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Rotarians hear about state’s road priorities

November 27, 2018

FLORENCE, S.C. – The increased gas taxes have allowed the South Carolina Department of Transportation to focus its efforts on rebuilding and improving the state’s infrastructure.

SCDOT Deputy Secretary for Engineering Leland Colvin told the Florence Rotary Club on Monday that his department would be focused on paving of roads, the rural road safety program, improving the state’s bridges and improving the “pinch points” along the Interstate highways in the Palmetto State.

Approximately 80 percent of the state’s roads need some sort of repair, according to Colvin.

Colvin said South Carolina had the highest incidences of fatalities along its roads in the United States. He said the department would be focusing its efforts on the No. 1 cause of fatalities: roadway departure. He said the department is working on rumble strips and increasing the size of road shoulders.

He also said the state’s bridge efforts are concentrated on eliminating load-restricted bridges, which are mostly along rural routes, and improving the state’s structurally deficient bridges.

Pinch points are where Interstates drop from six lanes to four.

Colvin added that the projects started by the SCDOT were mostly on time.

Colvin said the gas tax increases have allowed SCDOT to let out $3 billion in construction projects across the state as compared to $1 billion previously. He added he expected the number to rise to $5 billion within the next 18 to 24 months.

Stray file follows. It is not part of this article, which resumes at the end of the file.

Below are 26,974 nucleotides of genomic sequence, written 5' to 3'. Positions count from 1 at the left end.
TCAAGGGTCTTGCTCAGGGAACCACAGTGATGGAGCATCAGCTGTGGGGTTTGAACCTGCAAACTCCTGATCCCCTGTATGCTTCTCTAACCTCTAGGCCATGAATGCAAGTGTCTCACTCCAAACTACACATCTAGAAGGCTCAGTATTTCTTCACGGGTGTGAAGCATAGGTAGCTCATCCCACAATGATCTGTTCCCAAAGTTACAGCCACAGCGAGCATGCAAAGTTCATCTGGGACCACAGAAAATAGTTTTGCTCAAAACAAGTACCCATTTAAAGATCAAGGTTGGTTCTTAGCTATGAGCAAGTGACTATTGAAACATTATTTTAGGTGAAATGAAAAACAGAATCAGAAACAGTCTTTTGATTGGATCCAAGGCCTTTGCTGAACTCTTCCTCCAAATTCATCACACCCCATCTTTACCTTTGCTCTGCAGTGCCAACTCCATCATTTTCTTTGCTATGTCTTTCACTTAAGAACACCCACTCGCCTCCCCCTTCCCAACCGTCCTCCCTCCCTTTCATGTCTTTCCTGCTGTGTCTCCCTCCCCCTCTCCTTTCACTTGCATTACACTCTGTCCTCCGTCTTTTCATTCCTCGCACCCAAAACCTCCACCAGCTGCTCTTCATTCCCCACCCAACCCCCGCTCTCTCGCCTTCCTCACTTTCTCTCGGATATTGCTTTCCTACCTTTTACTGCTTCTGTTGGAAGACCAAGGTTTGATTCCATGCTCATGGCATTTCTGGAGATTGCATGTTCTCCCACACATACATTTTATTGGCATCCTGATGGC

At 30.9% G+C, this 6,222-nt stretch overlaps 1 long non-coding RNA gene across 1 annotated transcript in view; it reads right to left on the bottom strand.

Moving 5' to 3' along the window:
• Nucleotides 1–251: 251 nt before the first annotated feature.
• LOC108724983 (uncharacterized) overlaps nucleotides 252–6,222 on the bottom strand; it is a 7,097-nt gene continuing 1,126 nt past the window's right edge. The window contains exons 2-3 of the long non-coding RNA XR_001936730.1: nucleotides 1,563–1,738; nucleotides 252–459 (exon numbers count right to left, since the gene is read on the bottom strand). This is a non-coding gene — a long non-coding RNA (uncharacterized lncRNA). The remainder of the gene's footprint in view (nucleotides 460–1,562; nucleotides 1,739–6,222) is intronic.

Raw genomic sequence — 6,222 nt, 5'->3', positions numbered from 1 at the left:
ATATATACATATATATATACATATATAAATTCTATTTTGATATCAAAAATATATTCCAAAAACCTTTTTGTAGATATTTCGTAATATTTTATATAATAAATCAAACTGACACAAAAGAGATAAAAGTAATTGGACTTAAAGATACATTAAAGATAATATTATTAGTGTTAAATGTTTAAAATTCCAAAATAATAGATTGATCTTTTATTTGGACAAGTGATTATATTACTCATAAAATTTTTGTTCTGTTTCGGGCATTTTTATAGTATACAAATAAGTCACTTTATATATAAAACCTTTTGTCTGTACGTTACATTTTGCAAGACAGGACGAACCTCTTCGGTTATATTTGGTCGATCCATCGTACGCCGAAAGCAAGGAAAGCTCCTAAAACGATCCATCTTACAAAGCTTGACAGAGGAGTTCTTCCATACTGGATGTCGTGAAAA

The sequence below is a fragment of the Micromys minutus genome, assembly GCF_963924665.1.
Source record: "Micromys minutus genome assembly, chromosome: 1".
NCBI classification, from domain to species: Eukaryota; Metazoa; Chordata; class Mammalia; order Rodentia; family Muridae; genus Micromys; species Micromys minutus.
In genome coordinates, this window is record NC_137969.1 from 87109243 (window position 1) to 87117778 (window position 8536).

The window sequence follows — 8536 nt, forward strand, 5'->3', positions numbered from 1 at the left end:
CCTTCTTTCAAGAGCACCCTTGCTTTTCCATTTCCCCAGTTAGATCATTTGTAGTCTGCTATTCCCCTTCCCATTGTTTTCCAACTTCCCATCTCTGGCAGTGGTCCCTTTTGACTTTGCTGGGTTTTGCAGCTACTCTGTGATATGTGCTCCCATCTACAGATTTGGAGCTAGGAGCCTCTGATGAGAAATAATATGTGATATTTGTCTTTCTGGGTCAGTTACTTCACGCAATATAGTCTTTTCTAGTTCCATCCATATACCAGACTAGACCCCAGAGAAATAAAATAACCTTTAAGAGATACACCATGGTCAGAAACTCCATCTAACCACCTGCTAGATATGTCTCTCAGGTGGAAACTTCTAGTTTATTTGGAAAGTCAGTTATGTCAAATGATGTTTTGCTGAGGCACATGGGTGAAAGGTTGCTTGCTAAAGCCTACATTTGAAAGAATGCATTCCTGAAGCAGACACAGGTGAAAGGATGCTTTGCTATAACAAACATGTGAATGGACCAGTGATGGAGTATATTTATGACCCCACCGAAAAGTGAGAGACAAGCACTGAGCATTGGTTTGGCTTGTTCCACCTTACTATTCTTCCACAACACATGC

Before July 1, 2017, South Carolina Code imposed a motor fuel user fee of 16 cents per gallon on all gasoline and diesel fuels purchased in the state. In 2017, the General Assembly, despite a veto by Gov. Henry McMaster, passed a gas tax increase that will raise the motor fuel user fee by two cents each year until 2022, leaving the fee at 28 cents per gallon.

Colvin explained the gradual increase as a way of allowing the private construction companies working on SCDOT contracts to keep up with the increase in projects.

The fee of 16 cents was the second lowest in the nation behind Alaska’s tax of 12.75 cents, and it had not been raised since 1987. Once complete, the fee of 28 cents per gallon will be the 24th highest fee in the nation but below the national average of 31 cents per gallon.

There are federal taxes of 18.4 cents per gallon on gasoline and 24.4 cents per gallon on diesel fuel. South Carolina also charges another 0.75 cents per gallon in other taxes, including a 0.50 cent environmental impact fee and a 0.25 cent per gallon inspection fee.

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